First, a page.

Respondents generally considered them a service institution with the main goal of securing basic services for the residents to alleviate the suffering caused by the armed conflict. Starting small, with only a few revolutionary activists and supporters, the initial aim was to provide temporary relief until a complete overthrow of the government would be achieved.18
The first LCs built on the decentralisation Legislative Decree 107, brought in by Asad in August 2011, were largely inspired by the revolutionary thought and practice of the late anarchist Omar Aziz. As early as November 2011, Aziz wrote a paper advocating independent, democratic grassroots self-rule and went on to help form the first LC in Al-Zabadani in January 2012 and then others in Barzeh, Darayya and Douma, Damascus province.19 Aziz understood the transformative potential that the revolution provided and wrote in the opening sentence of his paper: “A revolution is an exceptional event that will alter the history of societies, while changing humanity itself”.20 Shortly before he was arrested in November 2012 he declared: “We are no less than the Paris Commune workers—they resisted for 70 days and we are still going on for a year and a half.” Aziz died in prison a few months later.21 In late 2017 there were some 400 LCs overseen by twelve provincial councils, with the majority in Aleppo and Idlib provinces, about 140 in Aleppo and 144 in Idlib (known as majlis muhafathat Idlib and Majlis Muhafathat Halap).22
Ghayath Naisse observed that: “These forms of control and administration from below are more developed in the Syrian Revolution than in any other process in the countries of the region”.23 In an interview in this journal in 2016, he reflected: “The important thing that characterised the Syrian revolution was that it was able to create…organs of self-organisation… In 2011, 2012 and even some of 2013, this was an immense phenomenon”.24 Also writing in 2016, Al-Shami claimed:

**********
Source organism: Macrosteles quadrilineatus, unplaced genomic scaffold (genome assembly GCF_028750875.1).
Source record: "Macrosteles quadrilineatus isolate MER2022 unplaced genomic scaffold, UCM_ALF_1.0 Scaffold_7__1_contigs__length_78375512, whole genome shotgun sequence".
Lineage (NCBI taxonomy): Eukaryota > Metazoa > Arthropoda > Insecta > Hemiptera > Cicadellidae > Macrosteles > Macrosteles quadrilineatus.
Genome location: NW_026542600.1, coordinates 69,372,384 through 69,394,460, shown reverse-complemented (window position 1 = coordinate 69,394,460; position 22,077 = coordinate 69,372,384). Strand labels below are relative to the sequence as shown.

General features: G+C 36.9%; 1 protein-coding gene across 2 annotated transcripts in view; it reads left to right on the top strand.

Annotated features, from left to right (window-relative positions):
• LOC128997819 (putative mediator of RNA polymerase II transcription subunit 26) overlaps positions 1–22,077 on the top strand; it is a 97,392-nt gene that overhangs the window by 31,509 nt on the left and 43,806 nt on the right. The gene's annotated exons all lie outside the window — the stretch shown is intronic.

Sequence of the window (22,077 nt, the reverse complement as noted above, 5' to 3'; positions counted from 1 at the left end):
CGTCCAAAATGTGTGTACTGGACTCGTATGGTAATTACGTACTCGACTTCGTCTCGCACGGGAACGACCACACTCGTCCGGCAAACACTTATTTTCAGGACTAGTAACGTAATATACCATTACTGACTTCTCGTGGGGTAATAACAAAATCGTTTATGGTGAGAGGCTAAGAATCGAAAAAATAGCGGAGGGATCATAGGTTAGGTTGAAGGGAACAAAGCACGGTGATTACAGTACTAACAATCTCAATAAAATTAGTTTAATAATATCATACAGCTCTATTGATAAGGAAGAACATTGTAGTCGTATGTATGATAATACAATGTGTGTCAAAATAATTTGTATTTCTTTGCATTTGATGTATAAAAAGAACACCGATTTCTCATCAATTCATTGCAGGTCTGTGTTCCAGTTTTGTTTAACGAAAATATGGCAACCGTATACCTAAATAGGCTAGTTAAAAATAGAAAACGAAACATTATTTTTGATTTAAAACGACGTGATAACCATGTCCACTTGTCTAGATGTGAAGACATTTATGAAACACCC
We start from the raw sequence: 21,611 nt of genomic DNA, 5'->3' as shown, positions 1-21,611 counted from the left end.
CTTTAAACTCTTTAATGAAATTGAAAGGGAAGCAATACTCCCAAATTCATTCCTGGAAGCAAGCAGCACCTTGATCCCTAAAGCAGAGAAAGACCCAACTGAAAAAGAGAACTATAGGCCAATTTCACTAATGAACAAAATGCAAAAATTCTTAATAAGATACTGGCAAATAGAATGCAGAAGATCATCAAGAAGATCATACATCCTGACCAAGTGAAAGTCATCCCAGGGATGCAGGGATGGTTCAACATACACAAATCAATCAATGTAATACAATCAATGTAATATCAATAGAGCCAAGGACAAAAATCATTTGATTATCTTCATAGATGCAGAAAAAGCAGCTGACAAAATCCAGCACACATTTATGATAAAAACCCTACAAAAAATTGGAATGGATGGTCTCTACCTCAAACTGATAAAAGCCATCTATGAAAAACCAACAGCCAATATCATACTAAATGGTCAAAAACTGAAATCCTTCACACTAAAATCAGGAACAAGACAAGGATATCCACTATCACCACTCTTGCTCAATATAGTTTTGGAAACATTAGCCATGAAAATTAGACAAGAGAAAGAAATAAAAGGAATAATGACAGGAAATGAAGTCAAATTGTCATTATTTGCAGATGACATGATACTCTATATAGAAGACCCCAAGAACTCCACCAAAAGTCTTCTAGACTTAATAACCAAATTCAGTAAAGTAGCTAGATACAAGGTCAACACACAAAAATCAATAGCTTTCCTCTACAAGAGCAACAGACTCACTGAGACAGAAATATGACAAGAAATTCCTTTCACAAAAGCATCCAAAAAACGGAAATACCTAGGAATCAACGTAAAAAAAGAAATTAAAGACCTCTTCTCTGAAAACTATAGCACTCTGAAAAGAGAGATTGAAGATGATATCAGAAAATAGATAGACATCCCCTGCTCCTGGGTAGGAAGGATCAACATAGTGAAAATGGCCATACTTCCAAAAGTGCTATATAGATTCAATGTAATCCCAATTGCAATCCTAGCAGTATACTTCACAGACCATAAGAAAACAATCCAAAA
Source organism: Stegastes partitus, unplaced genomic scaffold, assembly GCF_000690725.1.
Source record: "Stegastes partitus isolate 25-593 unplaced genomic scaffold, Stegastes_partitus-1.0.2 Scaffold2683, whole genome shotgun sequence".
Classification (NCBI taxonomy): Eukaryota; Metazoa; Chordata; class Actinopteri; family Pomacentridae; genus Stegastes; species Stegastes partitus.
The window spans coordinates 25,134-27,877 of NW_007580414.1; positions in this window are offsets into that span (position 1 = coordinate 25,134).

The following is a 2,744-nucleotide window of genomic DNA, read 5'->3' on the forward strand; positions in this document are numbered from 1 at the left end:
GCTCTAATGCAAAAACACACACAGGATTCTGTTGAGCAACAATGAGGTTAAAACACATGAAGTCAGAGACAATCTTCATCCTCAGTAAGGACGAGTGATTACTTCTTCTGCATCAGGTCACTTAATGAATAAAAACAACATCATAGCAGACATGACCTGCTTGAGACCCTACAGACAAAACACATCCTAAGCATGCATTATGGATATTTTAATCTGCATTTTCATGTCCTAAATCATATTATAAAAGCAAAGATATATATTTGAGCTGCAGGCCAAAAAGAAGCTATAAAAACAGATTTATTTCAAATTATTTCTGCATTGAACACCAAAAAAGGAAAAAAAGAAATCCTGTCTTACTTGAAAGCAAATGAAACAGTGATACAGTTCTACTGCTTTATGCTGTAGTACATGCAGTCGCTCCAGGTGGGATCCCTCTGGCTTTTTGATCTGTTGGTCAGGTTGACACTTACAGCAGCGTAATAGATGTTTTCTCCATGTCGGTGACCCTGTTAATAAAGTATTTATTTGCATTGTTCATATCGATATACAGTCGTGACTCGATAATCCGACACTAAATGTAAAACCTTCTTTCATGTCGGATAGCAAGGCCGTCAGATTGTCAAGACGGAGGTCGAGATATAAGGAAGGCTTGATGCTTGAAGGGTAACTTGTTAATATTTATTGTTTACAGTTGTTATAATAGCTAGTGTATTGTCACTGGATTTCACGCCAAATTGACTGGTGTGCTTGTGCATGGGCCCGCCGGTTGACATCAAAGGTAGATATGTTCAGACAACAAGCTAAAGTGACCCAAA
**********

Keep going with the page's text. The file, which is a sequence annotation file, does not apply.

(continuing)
Throughout Syria, oppressive and hierarchical structures and institutions have been broken down and people are freely organising and self-managing their communities. Nowhere has there been a greater challenge to the concept of the nation state since the Spanish Revolution and Civil War in the late 1930s.25
In our view, the exceptional achievement of the LCs was that they were able to combine large-scale emergency service provision with revolutionary grassroots political praxis under war conditions for a number of years. Documenting LCs under the extreme conditions of urban siege, Chas Morrison observes: “Many Local Council staff take seriously their responsibility to assist civilians. Revolutionary idealism appears to be a significant motivating factor as they consider this an integral aspect of their struggle against president Bashar al-Asad’s regime”.26